Revision as of 14:08, 18 October 2007

The statement, "the Bible is the source of liberty" has not been found in any writings of Thomas Jefferson.

The first known appearance of this quotation, attributed to Jefferson, is in the book Our Public Schools - Christian or Secular, by Renwick Harper Martin.[1] It could possibly be an inaccurate paraphrase of the famous line in the Declaration in Independence, "...they are endowed by their Creator with certain unalienable Rights, that among these are Life, Liberty and the pursuit of Happiness." However, "endowed by their Creator with...Liberty" is not equivalent to "the Bible is the source of liberty."

This quotation has also appeared as the prelude to a longer quotation: "The Bible is the source of liberty. I have always said, and I always will say, that the studious perusal of the sacred volume will make better citizens." This complete quotation appears, attributed to Jefferson, in the published transcript of a Senate Subcommittee hearing in 1954.[2]

The second part of this quotation (starting with "I have always said...") has a much older pedigree. Daniel Webster, in a letter he wrote in 1852, described a conversation he had with Jefferson some twenty-seven years earlier, in which (Webster says) Jefferson said, "I have always said, and always will say, that the studious perusal of the sacred volume will make better citizens, better fathers, and better husbands."[3] This letter first appeared in print in the Christian Union in 1875;[4] the letter had been discovered and submitted to the Christian Union by a Mr. John Abbott of Fairhaven, Connecticut, who explained that the letter had been saved by a friend of his who had corresponded with Webster. Abbott commented that "It seemed to me just one of those letters which would go the rounds of the newspapers and never be forgotten."[5] Webster's recounting of Jefferson's comments in the letter have indeed had a remarkable lifespan, although, like "the Bible is the source of liberty," Webster's story has not been confirmed in Jefferson's own writings.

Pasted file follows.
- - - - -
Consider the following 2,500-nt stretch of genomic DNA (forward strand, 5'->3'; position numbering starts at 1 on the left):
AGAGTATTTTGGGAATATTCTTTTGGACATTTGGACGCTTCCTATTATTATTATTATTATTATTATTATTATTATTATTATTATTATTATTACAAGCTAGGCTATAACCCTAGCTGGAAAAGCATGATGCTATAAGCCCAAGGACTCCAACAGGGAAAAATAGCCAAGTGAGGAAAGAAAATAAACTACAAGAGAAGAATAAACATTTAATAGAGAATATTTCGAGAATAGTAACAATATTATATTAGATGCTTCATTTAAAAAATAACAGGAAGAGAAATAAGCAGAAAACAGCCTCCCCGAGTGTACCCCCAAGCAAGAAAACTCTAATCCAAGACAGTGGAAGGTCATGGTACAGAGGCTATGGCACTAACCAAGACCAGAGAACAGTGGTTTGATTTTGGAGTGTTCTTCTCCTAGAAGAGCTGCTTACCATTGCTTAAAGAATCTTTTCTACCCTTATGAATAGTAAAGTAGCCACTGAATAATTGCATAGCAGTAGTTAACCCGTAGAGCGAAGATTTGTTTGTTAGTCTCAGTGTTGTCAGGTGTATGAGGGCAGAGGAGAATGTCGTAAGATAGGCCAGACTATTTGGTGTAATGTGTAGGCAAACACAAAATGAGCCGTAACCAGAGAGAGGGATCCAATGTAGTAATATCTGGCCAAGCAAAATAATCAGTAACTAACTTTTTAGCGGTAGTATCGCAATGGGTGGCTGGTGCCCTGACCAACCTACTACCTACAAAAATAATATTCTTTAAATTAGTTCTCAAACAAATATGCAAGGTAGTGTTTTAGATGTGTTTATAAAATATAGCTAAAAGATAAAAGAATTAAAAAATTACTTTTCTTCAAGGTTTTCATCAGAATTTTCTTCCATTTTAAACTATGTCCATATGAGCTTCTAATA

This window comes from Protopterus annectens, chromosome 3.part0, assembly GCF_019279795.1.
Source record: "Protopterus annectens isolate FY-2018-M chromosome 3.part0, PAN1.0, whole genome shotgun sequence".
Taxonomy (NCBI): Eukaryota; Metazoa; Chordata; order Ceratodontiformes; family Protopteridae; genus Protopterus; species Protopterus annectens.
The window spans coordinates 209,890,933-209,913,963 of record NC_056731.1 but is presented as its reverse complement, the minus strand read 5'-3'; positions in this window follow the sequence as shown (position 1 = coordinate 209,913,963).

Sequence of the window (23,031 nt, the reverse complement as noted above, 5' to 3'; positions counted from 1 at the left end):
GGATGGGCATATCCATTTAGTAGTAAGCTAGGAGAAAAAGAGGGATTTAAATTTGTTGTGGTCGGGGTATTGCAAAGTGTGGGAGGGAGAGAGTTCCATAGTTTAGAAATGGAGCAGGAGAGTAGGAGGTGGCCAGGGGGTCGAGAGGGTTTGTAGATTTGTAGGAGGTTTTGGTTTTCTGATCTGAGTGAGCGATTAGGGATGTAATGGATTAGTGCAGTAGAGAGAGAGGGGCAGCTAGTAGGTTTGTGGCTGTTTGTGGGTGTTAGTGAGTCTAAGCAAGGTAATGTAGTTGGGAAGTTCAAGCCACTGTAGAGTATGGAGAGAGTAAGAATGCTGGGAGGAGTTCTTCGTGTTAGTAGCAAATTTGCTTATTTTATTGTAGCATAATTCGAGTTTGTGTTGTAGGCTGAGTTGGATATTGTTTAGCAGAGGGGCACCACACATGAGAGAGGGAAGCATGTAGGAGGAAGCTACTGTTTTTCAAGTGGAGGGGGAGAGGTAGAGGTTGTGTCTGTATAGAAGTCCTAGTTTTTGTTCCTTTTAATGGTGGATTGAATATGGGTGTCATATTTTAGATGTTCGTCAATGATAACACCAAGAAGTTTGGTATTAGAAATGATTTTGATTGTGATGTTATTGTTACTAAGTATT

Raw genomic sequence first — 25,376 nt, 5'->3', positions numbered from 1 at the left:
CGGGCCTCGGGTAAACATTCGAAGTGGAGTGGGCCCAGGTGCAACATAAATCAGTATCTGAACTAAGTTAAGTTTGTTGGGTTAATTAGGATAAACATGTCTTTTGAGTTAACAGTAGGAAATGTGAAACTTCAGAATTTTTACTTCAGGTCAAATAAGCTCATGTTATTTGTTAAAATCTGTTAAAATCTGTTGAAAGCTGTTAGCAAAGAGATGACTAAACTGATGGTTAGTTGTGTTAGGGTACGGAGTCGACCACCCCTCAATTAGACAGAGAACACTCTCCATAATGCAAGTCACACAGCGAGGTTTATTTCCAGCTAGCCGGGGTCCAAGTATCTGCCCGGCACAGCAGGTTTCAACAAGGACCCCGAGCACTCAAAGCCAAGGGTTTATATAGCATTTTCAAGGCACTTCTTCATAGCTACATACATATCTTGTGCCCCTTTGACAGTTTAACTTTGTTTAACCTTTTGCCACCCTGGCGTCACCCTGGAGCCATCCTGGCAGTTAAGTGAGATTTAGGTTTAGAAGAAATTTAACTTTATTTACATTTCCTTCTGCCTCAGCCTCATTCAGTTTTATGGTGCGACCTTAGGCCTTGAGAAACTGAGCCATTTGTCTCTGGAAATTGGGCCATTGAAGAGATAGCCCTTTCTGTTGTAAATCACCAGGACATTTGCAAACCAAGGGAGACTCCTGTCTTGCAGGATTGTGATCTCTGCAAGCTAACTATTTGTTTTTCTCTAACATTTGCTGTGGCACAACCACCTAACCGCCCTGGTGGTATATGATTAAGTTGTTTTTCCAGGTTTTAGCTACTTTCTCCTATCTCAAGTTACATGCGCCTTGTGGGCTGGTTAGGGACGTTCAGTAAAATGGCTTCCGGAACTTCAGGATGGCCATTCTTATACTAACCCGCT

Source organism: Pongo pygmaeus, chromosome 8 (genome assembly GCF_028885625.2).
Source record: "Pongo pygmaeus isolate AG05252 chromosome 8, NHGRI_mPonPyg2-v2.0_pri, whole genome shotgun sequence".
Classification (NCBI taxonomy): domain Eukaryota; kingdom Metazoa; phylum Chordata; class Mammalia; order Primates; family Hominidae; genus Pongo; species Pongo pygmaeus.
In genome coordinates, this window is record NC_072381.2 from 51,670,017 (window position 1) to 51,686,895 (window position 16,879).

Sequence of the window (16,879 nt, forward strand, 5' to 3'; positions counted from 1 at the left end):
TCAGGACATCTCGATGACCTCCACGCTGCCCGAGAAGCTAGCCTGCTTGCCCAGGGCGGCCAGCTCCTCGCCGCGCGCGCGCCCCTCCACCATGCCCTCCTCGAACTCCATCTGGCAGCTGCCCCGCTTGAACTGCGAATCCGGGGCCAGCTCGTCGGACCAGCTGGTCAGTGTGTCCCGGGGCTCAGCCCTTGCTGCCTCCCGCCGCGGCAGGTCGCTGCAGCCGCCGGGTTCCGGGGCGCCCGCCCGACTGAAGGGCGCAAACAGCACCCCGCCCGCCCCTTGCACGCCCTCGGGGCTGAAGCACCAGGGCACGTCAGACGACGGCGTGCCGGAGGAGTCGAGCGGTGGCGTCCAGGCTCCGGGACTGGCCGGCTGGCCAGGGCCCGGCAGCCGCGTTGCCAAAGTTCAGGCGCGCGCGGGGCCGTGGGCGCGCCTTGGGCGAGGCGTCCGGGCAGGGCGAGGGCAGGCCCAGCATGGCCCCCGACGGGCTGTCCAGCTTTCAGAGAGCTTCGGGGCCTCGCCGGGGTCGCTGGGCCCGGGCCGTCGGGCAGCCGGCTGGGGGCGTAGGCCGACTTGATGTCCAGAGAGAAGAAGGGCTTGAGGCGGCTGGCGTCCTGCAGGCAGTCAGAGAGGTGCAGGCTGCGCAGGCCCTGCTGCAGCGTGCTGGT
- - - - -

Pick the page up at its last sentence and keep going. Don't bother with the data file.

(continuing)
Footnotes

  1. Renwick Harper Martin, Our Public Schools - Christian or Secular (Pittsburgh: National Reform Association, 1952), 39.
  2. Christian Amendment. Hearings Before a Subcommittee, Eighty-third Congress, Second Session, on S.J. Res. 87, Proposing an Amendment to the Constitution of the United States Recognizing the Authority and Law of Jesus Christ. May 13, 17, 1954. (Washington: GPO, 1954), 45
  3. Daniel Webster to Professor Pease, 15 June 1852. Writings and Speeches of Daniel Webster (Boston: Little, Brown & Co., 1903), 16:656.
  4. Daniel Webster, "Letter from Daniel Webster." Christian Union (1870-1893), June 2, 1875, 459. http://www.proquest.com/ (accessed October 18, 2007).
  5. John S. C. Abbott, "Memorable Letter from Daniel Webster." Christian Union (1870-1893), June 2, 1875, 459. http://www.proquest.com/ (accessed October 18, 2007).